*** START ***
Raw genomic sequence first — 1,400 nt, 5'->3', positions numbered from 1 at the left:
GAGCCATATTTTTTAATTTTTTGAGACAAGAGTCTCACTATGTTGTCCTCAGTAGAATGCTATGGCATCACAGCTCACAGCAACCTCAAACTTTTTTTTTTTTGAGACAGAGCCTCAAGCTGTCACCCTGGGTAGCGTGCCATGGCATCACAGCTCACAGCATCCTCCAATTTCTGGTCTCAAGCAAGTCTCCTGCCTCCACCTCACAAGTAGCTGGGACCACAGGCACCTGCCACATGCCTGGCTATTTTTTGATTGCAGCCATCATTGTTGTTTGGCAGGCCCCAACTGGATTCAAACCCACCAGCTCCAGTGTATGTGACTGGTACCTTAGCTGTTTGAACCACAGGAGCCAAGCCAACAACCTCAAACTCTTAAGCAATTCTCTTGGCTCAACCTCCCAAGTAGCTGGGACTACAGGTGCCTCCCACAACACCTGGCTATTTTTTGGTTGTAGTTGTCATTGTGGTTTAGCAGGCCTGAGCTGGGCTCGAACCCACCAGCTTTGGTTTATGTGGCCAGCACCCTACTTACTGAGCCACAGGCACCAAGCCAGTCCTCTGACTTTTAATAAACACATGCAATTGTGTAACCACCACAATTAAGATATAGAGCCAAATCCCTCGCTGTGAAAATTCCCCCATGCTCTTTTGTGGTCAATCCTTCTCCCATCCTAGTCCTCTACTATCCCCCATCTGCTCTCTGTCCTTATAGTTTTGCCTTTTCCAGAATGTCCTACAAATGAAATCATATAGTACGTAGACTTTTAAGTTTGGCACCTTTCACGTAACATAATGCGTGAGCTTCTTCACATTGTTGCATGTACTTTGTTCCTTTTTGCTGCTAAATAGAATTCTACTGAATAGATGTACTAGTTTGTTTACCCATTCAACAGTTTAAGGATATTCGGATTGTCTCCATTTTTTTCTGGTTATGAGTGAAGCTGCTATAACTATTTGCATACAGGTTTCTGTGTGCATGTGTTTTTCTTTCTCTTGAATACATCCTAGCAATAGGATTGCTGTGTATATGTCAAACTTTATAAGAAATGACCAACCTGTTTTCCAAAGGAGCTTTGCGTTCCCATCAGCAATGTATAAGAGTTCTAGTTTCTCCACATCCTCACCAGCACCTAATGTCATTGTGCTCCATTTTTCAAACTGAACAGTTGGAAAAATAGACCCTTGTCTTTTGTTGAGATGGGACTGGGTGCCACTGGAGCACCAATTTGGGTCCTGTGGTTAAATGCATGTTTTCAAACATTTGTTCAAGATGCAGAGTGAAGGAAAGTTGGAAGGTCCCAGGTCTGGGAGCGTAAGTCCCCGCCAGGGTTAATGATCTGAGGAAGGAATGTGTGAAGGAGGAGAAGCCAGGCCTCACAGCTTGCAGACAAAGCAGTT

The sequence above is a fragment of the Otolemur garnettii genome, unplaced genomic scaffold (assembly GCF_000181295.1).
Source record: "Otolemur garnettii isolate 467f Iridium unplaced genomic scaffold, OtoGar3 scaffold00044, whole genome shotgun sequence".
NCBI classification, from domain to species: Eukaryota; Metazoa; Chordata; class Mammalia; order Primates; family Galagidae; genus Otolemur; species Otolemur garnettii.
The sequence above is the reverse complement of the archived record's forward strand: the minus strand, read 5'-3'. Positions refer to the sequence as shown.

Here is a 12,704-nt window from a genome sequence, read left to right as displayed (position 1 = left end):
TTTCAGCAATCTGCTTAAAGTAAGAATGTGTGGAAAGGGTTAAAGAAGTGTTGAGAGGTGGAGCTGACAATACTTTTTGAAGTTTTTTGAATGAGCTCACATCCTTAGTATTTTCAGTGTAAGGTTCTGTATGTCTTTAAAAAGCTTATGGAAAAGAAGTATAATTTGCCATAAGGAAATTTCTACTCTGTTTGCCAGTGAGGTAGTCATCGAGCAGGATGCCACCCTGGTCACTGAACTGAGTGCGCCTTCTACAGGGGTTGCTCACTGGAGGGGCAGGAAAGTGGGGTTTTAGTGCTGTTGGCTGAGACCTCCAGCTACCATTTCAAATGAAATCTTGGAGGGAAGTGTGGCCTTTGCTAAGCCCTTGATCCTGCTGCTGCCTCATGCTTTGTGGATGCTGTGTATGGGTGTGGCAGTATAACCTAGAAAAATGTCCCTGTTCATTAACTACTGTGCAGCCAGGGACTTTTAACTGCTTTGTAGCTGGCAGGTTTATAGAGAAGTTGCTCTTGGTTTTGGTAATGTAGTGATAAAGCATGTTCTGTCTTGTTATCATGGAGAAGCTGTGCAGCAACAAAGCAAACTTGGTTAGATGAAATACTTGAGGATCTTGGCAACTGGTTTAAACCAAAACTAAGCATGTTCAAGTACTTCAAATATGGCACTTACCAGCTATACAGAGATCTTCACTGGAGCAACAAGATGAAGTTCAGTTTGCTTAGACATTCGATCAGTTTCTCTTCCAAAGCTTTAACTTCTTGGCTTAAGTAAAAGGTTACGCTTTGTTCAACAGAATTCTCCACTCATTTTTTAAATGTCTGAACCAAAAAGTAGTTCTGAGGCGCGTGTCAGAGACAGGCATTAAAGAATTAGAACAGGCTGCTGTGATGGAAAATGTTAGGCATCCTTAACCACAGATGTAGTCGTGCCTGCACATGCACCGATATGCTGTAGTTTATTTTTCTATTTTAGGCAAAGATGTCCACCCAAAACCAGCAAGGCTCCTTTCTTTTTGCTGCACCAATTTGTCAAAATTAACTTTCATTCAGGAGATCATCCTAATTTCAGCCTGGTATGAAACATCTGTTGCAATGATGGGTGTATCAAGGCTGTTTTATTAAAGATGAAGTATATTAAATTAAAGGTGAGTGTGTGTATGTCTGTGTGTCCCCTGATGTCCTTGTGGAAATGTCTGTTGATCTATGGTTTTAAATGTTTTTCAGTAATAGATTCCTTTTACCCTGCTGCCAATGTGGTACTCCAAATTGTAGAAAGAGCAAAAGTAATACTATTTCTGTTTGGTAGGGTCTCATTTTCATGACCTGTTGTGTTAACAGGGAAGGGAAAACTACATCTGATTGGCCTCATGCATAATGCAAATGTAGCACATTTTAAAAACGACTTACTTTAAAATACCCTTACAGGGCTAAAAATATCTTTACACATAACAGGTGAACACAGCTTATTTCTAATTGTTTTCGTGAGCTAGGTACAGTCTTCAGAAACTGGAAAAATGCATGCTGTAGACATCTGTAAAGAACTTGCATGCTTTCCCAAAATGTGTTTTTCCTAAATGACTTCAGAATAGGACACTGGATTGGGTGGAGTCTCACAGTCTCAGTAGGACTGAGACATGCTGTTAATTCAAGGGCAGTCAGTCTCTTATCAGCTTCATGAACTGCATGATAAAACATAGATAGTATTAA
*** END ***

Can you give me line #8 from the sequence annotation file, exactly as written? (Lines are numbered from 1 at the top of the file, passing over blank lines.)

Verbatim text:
TTTCAGCAATCTGCTTAAAGTAAGAATGTGTGGAAAGGGTTAAAGAAGTGTTGAGAGGTGGAGCTGACAATACTTTTTGAAGTTTTTTGAATGAGCTCACATCCTTAGTATTTTCAGTGTAAGGTTCTGTATGTCTTTAAAAAGCTTATGGAAAAGAAGTATAATTTGCCATAAGGAAATTTCTACTCTGTTTGCCAGTGAGGTAGTCATCGAGCAGGATGCCACCCTGGTCACTGAACTGAGTGCGCCTTCTACAGGGGTTGCTCACTGGAGGGGCAGGAAAGTGGGGTTTTAGTGCTGTTGGCTGAGACCTCCAGCTACCATTTCAAATGAAATCTTGGAGGGAAGTGTGGCCTTTGCTAAGCCCTTGATCCTGCTGCTGCCTCATGCTTTGTGGATGCTGTGTATGGGTGTGGCAGTATAACCTAGAAAAATGTCCCTGTTCATTAACTACTGTGCAGCCAGGGACTTTTAACTGCTTTGTAGCTGGCAGGTTTATAGAGAAGTTGCTCTTGGTTTTGGTAATGTAGTGATAAAGCATGTTCTGTCTTGTTATCATGGAGAAGCTGTGCAGCAACAAAGCAAACTTGGTTAGATGAAATACTTGAGGATCTTGGCAACTGGTTTAAACCAAAACTAAGCATGTTCAAGTACTTCAAATATGGCACTTACCAGCTATACAGAGATCTTCACTGGAGCAACAAGATGAAGTTCAGTTTGCTTAGACATTCGATCAGTTTCTCTTCCAAAGCTTTAACTTCTTGGCTTAAGTAAAAGGTTACGCTTTGTTCAACAGAATTCTCCACTCATTTTTTAAATGTCTGAACCAAAAAGTAGTTCTGAGGCGCGTGTCAGAGACAGGCATTAAAGAATTAGAACAGGCTGCTGTGATGGAAAATGTTAGGCATCCTTAACCACAGATGTAGTCGTGCCTGCACATGCACCGATATGCTGTAGTTTATTTTTCTATTTTAGGCAAAGATGTCCACCCAAAACCAGCAAGGCTCCTTTCTTTTTGCTGCACCAATTTGTCAAAATTAACTTTCATTCAGGAGATCATCCTAATTTCAGCCTGGTATGAAACATCTGTTGCAATGATGGGTGTATCAAGGCTGTTTTATTAAAGATGAAGTATATTAAATTAAAGGTGAGTGTGTGTATGTCTGTGTGTCCCCTGATGTCCTTGTGGAAATGTCTGTTGATCTATGGTTTTAAATGTTTTTCAGTAATAGATTCCTTTTACCCTGCTGCCAATGTGGTACTCCAAATTGTAGAAAGAGCAAAAGTAATACTATTTCTGTTTGGTAGGGTCTCATTTTCATGACCTGTTGTGTTAACAGGGAAGGGAAAACTACATCTGATTGGCCTCATGCATAATGCAAATGTAGCACATTTTAAAAACGACTTACTTTAAAATACCCTTACAGGGCTAAAAATATCTTTACACATAACAGGTGAACACAGCTTATTTCTAATTGTTTTCGTGAGCTAGGTACAGTCTTCAGAAACTGGAAAAATGCATGCTGTAGACATCTGTAAAGAACTTGCATGCTTTCCCAAAATGTGTTTTTCCTAAATGACTTCAGAATAGGACACTGGATTGGGTGGAGTCTCACAGTCTCAGTAGGACTGAGACATGCTGTTAATTCAAGGGCAGTCAGTCTCTTATCAGCTTCATGAACTGCATGATAAAACATAGATAGTATTAA